In defense, the tribe released their secret weapon, a sacred bear with a taste for human warriors. Yaroslav, who was later called “Yaroslav the Wise” merely grabbed an axe and dropped it with one blow. As a result, the city's coat of arms today features a bear carrying an axe.
At first, the city served as an outpost of the principality of Veliky Rostov, a river port further down the Volga. Later it became a separate state, a vassal under the pre-Mongol Russian grand principality in 1218. And after Kiev was sacked in 1242, Yaroslavl grew rapidly in importance.
Eventually Yaroslavl became Russia’s political, economic, cultural, and technological center. Despite all the raids, most of the city’s great sights remained almost untouched. Set securely in a triangle defined in part by the junction of the Kotorosl and the Volga rivers. This is where visitors will find the most picturesque of the city’s monuments: the Church of Ilya (or Elijah) the Prophet, the Church of the Archangel Michael, and the Alexander Nevsky Chapel.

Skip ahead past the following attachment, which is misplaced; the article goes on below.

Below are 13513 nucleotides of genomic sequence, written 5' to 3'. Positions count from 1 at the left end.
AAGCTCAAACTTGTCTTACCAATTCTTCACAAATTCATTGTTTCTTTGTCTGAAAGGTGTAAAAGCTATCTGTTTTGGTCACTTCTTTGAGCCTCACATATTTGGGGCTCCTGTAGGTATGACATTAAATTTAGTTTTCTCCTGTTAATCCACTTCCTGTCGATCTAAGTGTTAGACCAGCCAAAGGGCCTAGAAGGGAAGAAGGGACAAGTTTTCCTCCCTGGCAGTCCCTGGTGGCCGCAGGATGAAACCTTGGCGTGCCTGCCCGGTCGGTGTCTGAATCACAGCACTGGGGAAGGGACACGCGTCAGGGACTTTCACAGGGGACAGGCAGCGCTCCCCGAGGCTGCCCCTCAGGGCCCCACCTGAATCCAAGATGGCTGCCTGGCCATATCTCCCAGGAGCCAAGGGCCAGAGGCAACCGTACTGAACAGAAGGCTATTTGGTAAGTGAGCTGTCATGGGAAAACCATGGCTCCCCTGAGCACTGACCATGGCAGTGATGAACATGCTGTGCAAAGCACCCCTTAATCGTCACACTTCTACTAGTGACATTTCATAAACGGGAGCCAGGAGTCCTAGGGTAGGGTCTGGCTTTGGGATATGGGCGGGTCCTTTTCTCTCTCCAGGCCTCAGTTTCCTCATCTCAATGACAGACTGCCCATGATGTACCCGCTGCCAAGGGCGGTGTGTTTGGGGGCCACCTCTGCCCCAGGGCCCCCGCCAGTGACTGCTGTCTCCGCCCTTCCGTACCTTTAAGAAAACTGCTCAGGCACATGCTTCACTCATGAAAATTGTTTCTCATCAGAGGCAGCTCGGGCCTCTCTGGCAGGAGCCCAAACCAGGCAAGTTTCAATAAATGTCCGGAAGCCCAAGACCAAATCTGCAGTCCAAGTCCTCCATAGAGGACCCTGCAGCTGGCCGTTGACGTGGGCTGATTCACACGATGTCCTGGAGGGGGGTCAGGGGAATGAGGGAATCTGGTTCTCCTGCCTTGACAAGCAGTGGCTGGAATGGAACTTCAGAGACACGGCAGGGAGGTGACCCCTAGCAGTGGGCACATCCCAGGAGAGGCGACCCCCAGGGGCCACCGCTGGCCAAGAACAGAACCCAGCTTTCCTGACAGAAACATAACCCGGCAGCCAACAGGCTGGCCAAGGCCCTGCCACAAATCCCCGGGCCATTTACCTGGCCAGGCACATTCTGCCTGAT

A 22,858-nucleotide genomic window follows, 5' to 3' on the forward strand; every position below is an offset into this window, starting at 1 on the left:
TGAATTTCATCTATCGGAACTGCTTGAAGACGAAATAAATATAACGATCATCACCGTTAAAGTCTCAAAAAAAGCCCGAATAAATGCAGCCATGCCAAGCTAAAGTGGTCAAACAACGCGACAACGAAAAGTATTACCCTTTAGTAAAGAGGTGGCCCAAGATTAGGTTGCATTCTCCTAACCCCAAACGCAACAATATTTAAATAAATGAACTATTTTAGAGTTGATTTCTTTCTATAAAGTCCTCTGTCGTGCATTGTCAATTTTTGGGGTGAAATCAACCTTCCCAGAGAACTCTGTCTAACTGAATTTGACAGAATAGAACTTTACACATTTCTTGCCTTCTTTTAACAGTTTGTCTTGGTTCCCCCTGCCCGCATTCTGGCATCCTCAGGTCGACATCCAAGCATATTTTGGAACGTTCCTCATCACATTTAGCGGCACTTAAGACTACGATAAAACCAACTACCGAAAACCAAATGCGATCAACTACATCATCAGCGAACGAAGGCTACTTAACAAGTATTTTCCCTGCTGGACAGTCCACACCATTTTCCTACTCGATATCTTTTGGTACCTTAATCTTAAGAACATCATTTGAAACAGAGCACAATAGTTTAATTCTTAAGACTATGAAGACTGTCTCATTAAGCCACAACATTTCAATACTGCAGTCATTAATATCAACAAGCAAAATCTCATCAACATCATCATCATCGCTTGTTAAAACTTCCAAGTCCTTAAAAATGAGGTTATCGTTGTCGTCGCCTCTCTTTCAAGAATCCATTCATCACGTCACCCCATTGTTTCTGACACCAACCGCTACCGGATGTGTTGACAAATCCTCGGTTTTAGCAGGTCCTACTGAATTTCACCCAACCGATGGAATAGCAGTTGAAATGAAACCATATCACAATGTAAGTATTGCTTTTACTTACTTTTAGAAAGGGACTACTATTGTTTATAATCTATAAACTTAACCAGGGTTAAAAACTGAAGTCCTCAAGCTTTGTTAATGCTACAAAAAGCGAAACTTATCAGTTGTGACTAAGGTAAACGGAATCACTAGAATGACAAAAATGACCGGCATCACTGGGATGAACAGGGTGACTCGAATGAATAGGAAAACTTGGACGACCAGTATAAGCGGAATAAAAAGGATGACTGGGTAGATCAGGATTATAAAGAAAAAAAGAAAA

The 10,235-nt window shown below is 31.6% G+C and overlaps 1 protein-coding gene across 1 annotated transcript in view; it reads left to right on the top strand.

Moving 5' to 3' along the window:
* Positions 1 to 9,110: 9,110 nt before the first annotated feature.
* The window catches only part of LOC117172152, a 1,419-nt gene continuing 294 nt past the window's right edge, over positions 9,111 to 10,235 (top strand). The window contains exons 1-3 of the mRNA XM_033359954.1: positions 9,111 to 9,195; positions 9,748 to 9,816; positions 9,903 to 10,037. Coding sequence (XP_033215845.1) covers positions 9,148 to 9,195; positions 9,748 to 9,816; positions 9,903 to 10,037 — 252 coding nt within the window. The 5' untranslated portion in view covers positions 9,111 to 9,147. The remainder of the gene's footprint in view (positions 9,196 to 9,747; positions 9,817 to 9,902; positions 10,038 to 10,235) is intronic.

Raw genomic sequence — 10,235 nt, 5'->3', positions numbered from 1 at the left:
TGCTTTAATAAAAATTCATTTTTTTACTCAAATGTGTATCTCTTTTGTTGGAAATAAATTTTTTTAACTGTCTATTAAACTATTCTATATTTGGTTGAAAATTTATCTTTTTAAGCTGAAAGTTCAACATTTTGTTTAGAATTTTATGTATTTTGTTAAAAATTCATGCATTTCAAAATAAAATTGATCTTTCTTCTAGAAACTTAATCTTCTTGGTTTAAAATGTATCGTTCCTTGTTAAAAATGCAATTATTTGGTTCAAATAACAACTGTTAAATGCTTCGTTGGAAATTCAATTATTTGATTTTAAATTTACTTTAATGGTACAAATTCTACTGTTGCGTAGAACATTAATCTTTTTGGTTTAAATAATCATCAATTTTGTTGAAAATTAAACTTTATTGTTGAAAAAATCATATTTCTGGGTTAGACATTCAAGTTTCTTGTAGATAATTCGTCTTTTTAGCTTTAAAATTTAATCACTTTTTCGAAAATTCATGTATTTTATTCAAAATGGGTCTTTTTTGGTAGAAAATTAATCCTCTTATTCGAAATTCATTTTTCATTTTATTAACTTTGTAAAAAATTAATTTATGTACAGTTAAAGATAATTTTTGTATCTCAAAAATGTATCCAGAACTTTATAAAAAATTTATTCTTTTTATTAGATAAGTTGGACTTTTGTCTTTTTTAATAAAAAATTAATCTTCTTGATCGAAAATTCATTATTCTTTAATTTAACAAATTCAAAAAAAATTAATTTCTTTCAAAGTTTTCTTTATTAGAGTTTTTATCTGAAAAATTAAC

Another important cultural treasure is the art gallery, set in the old Governor’s Building, that holds a collection of over 60,000 icons, masterpieces of visual arts, sculpture, and handicrafts, some dating as far back as the 13th century. What is more the mid-sized city of 600,000 also takes pride in giving birth to many famous sons and daughters, among the most renown of which is the world’s first woman to go to space - Valentina Tereshkova.